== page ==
Have You Heard This Before?
Have you ever met a veteran homeschooling mom who, right after she tells you how many years she has on her "homeschool mom punch card", gives you the litany list of each of her children's' accomplishments? It sounds something like this...
"Well, my Gilbert studied at Oxford and now teaches full time at Hillsdale, has completed seven Iron Man competitions and just finished completing his goal to visit to every country in the world before he turned thirty. Agatha got married at twenty after getting a double degree in Ancient Languages and Bible and now has six children under age five and has four published books. And our Louisa May is finishing up her three doctorate degrees in Fine Arts, Turkish archaeology and Folklore, but her real passion is her online clothing business empire!"
This is hyperbole, obviously, but it happens all the time! Try it sometime when you meet a mom with homeschool graduates. The reason for this phenomenon in the homeschooling culture at large is much deeper than just connection.
It is the pressure to prove yourself.
You hear it in the veteran's stories, but you hear it in the brand new homeschooling parents as well. There is a culture around homeschooling where parents feel an innate need to prove themselves--that they can do the job and do it well. Whether it is in conversation with your neighbor, your dentist, your in-laws or even to fellow homeschool moms the feeling that we need to defend, prove, justify or qualify ourselves is hard to escape.
Where Does This Pressure Come From?
Hearing the stories from homeschooling pioneers is incredible. What men and women did in every state at a legal level to make homeschooling available for families is something I will forever be grateful for.
From the Amish communities and Nuns who fought against state-mandated schooling, to the Hippies and the Fundamentalists that laid a groundwork for homeschooling resources, methods, models and ideas--there is a wealth of wisdom and stories to hear. These people went through the wringer to pave this path!
Whenever you go against the normal culture and flow of things you will have people who question and oppose you. This is why there is such a deep-rooted feeling in the homeschool community that parents must defend their decision and prove themselves.
For generations, homeschooling parents have had to educate those around them about what homeschooling is, and have had to defend themselves to family, friends and the government.
I'm so thankful for the people that went before me, but I also want to recognize that it is not 1987 anymore... or even 2007 anymore! We don't have to defend, explain or prove ourselves as home educators. Did you know that there are now over 5 million families homeschooling in the United States? If 2020 gave us anything, it was a greater knowledge and connection to homeschooling from the general population.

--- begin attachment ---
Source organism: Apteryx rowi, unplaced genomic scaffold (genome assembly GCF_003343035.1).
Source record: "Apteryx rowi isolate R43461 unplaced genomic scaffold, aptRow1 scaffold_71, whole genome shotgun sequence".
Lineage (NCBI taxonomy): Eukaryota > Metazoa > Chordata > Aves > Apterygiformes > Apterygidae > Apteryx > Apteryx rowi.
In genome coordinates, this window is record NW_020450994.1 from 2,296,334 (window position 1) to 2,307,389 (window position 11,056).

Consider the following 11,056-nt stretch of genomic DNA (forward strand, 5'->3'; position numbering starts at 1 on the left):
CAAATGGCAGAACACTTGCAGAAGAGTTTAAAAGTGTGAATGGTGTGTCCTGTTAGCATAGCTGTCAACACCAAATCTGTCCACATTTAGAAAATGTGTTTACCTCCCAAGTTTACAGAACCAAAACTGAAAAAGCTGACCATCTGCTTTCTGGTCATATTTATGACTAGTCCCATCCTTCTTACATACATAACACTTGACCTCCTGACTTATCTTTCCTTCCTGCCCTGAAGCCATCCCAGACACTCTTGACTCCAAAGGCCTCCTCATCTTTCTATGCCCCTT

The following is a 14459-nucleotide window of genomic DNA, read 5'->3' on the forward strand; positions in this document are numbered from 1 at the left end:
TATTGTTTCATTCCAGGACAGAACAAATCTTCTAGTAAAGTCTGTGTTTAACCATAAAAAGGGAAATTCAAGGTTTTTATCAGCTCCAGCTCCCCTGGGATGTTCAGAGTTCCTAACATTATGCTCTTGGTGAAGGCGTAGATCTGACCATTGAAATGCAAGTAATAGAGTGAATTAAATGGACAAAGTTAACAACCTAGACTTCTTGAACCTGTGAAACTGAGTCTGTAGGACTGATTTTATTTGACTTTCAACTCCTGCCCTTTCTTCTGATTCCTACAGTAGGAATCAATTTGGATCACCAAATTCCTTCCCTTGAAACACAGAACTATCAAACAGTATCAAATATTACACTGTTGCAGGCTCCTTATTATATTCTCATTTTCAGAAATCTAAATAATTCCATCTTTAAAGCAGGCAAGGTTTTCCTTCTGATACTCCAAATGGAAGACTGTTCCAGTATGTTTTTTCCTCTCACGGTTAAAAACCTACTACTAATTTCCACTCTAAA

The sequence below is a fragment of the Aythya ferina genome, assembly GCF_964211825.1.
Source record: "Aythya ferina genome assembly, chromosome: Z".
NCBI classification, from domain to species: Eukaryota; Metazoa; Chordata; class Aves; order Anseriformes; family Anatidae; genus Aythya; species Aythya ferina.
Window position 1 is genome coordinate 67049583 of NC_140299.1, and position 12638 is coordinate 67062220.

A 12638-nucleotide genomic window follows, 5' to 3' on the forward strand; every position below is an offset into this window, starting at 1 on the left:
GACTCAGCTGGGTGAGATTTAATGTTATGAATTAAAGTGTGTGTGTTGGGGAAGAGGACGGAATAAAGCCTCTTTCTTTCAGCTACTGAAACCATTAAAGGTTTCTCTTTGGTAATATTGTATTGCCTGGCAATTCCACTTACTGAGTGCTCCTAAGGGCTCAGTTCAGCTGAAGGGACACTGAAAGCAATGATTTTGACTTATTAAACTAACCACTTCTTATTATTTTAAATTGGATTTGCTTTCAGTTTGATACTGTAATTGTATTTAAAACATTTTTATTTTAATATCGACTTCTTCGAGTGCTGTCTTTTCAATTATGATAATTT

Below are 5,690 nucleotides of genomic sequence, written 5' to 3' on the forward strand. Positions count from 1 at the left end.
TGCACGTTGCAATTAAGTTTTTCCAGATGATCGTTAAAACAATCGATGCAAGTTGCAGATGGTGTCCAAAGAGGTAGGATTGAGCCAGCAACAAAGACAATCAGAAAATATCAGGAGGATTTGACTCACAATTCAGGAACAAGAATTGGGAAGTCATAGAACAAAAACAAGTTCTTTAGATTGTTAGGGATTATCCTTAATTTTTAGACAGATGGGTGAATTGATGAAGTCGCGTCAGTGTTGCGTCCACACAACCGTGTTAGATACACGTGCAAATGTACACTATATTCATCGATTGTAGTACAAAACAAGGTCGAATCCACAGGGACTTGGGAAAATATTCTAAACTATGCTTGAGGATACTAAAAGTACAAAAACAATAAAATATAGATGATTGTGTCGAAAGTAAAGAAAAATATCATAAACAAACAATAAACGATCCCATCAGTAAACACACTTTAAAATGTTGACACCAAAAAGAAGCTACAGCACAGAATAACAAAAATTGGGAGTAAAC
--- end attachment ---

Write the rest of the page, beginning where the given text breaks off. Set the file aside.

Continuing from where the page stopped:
How Can We Change This?
Whether you're experiencing this pressure from outside yourself or even inside yourself, we don't want to pass this pressure on to our children or to the homeschooling families that come after us! What can we do to change this in our lives and in the homeschooling culture at large?
1. Don't brag about your child's accomplishments, especially when they are present! This puts an extreme amount of pressure on our children to succeed in a way that we define as successful or in a way that validates the things we've given up for this lifestyle. Their successes or failures do not define how "good" of a job we've done as a home educator.
2. Don't compare your child. Not to your other children. Not to family or friends who educate differently. Not to your own expectations. Comparison is the thief of joy in our homeschool. Let's enjoy our children for exactly who they are and shepherd and love them to the best of our ability.
3. Reframe how you view homeschooling. Homeschooling does not guarantee an outcome for our children. Homeschooling is just an alternative method of education. That's all. Even if we come into it with the best intentions that does not mean our children will turn out a certain way.
4. Find confidence in your decision. Feeling like you need to prove yourself or defend your decision to homeschool can come mainly from insecurity. If you can feel confident in the reasons why you chose this path, you will feel less like you need to justify to random strangers or loved ones.
We Don't Have To Carry on This Part of The Homeschooling Legacy
We all struggle with insecurity from time to time, but we don't have to repeat this phenomenon in the homeschool parent culture. We can walk in freedom we have: the freedom to educate how we see fit and be confident in that decision, the freedom to let our children be exactly who they are, no matter how they turn out and the freedom to not define our failure or success based on someone else's standard!
As A Christian Homeschool Mom
As a believer in Christ, I am first and foremost accountable to the Lord for how we raise our children and the choices we make. I can't take on my children's accomplishments as the jewels in my crown, otherwise, I will wear their failures as my own too.
Charlotte Mason talks about children as being "born persons". Whole people. They are responsible and accountable for their own decisions, and I am accountable for my own as well.
So, with the Lord, I need to be asking the questions, "Am I being obedient? Am I parenting with the Holy Spirit and listening to your leading?" If I can faithfully say yes, then I don't have to feel pressured. I can stand before anyone who questions our decision and feel confident, knowing that we're walking in the way God laid out for our family in this time and place.
I hope you feel that confidence too and that together we can take the pressure off!